12. 12.  Rephrase the research problem in to operational term.  Initial research question: Why is productivity in Japan so much higher than in India?  After, the problem has understood, available literature has taken place and discussion over the problem has taken place, the question has rephrased.  Rephrased Research question: What factors were responsible for the higher labour productivity of Japan’s manufacturing industries during the decade 1971 to 1980 relative to India’s manufacturing industries?
  13. 13. Do’s and Don’t in Selecting the Problem  Subject which is overdone should not be normally chosen, for it will be a difficult task to throw any new light in such a case.  Controversial subject should not become the choice of an average researcher.  Research Question should be clear. Unclear: Why are social networking sites harmful? Clear: How are online users experiencing or addressing networking sites as privacy issues on such social MySpace and Facebook? ,Who Which social networking site? (My space and Facebook) Type of harm (privacy issues) gets harm? (users)
  14. 14.  Research Question should be focused. Unfocused: What is the effect on the environment from global warming? Focused: How is glacial melting affecting penguins in Antarctica? specific cause (glacial melting) specific place (Antarctica) specific group affected (Penguin)
  15. 15.  The selection of a problem must be preceded by a preliminary study (not necessary if it is already done ) when the field of inquiry is relatively new and does not have available a set of well developed techniques, a brief feasibility study must always be undertaken.  Research Question should be appropriately complex. Too simple: How are doctors addressing diabetes in the India? Appropriately Complex: What are common traits of those suffering from diabetes in India, and how can these commonalities prevention of the be used to aid the medical community in disease? Simple question (if looked up online, get answered immediately. No role of analysis) Complex one require significant investigation and evaluation.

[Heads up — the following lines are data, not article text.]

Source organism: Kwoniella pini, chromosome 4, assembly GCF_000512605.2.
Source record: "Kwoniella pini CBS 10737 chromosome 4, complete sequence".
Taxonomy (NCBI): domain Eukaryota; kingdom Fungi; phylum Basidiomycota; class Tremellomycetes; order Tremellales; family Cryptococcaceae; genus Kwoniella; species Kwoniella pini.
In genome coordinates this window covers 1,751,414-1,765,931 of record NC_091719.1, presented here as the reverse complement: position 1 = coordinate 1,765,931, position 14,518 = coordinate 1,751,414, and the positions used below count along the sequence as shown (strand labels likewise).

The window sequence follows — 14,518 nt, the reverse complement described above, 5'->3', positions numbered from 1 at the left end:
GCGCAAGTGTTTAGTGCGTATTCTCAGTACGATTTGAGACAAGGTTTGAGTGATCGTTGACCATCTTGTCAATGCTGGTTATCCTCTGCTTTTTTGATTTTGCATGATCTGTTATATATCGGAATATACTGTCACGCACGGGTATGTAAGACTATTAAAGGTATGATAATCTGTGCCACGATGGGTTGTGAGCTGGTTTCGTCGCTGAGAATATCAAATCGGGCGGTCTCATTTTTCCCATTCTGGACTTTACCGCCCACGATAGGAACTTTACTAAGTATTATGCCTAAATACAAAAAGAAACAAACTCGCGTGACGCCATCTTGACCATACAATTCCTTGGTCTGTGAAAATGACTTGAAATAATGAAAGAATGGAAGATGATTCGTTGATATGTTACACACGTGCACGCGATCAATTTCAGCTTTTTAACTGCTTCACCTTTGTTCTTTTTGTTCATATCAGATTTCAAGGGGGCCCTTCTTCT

16. 16. Formulation of a Problem
  17. 17. Formulation means translating and transforming the selected research problem/topic into a scientifically researchable question. It is the demarcation of a problem area within a certain context involving the: WHO WHAT WHERE WHEN and the WHY of the problem situation
  18. 18. A problem well defined is a problem half solved ill defined problem may create hurdleslike:  Whatdataare to be collected?  Whatcharacteristics of dataare relevantand need to be studied?  What relationsare to beexplored.  What techniquesare to be used for the purpose?
  19. 19. WHY IS A GOOD PROBLEM FORMULATION IMPORTANT?  Formulating a Problem formulation is the first and most important step of a research process.  The problem formulation is like an identification of a destination before undertaking a journey.  The research problem serves as a foundation of a research study; like a building and its foundation.  If it is well formulated, you can expect a good study to follow.
  20. 20. Steps in problem formulation  DevelopingTitle  Building a conceptual model  Defining the Objective of thestudy  Setting investigativeQuestions  Formulation of Hypotheses  Operational definition ofConcepts  Delimiting the scope of theStudy.
  21. 21.  Research Problem – Meaning & Definition, Components  Sources of Problems  Criteria of Selection  Steps in problem identification  Do’s and Don’t in Selecting the Problem  Formulation of a Problem  Importance & Steps in formulation

×